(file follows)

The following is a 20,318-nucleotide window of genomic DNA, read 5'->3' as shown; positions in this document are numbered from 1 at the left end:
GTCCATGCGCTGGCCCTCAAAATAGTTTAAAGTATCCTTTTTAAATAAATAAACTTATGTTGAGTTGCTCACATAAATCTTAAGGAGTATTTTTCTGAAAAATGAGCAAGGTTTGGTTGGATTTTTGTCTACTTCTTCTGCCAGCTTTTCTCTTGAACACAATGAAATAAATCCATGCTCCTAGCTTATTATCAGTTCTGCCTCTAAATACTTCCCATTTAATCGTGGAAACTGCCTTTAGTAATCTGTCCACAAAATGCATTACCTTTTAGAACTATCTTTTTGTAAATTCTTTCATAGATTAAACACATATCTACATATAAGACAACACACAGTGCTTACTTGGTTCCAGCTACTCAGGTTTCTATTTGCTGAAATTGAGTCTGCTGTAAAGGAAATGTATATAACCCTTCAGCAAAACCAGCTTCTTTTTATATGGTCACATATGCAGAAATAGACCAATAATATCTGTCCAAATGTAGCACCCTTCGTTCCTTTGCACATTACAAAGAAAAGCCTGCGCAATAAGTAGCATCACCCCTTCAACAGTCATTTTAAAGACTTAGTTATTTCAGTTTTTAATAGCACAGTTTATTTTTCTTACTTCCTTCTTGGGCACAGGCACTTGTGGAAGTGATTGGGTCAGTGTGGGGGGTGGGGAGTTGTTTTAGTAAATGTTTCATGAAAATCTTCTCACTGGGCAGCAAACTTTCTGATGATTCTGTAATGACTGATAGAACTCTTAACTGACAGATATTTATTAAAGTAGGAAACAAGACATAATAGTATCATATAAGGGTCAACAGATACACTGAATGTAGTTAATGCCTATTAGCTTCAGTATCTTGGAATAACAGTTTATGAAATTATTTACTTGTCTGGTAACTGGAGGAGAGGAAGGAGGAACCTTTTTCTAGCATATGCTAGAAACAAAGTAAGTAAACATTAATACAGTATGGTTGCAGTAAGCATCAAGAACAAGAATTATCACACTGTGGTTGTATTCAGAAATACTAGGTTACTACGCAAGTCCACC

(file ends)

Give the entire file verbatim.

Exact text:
The following is a 20,318-nucleotide window of genomic DNA, read 5'->3' as shown; positions in this document are numbered from 1 at the left end:
GTCCATGCGCTGGCCCTCAAAATAGTTTAAAGTATCCTTTTTAAATAAATAAACTTATGTTGAGTTGCTCACATAAATCTTAAGGAGTATTTTTCTGAAAAATGAGCAAGGTTTGGTTGGATTTTTGTCTACTTCTTCTGCCAGCTTTTCTCTTGAACACAATGAAATAAATCCATGCTCCTAGCTTATTATCAGTTCTGCCTCTAAATACTTCCCATTTAATCGTGGAAACTGCCTTTAGTAATCTGTCCACAAAATGCATTACCTTTTAGAACTATCTTTTTGTAAATTCTTTCATAGATTAAACACATATCTACATATAAGACAACACACAGTGCTTACTTGGTTCCAGCTACTCAGGTTTCTATTTGCTGAAATTGAGTCTGCTGTAAAGGAAATGTATATAACCCTTCAGCAAAACCAGCTTCTTTTTATATGGTCACATATGCAGAAATAGACCAATAATATCTGTCCAAATGTAGCACCCTTCGTTCCTTTGCACATTACAAAGAAAAGCCTGCGCAATAAGTAGCATCACCCCTTCAACAGTCATTTTAAAGACTTAGTTATTTCAGTTTTTAATAGCACAGTTTATTTTTCTTACTTCCTTCTTGGGCACAGGCACTTGTGGAAGTGATTGGGTCAGTGTGGGGGGTGGGGAGTTGTTTTAGTAAATGTTTCATGAAAATCTTCTCACTGGGCAGCAAACTTTCTGATGATTCTGTAATGACTGATAGAACTCTTAACTGACAGATATTTATTAAAGTAGGAAACAAGACATAATAGTATCATATAAGGGTCAACAGATACACTGAATGTAGTTAATGCCTATTAGCTTCAGTATCTTGGAATAACAGTTTATGAAATTATTTACTTGTCTGGTAACTGGAGGAGAGGAAGGAGGAACCTTTTTCTAGCATATGCTAGAAACAAAGTAAGTAAACATTAATACAGTATGGTTGCAGTAAGCATCAAGAACAAGAATTATCACACTGTGGTTGTATTCAGAAATACTAGGTTACTACGCAAGTCCACC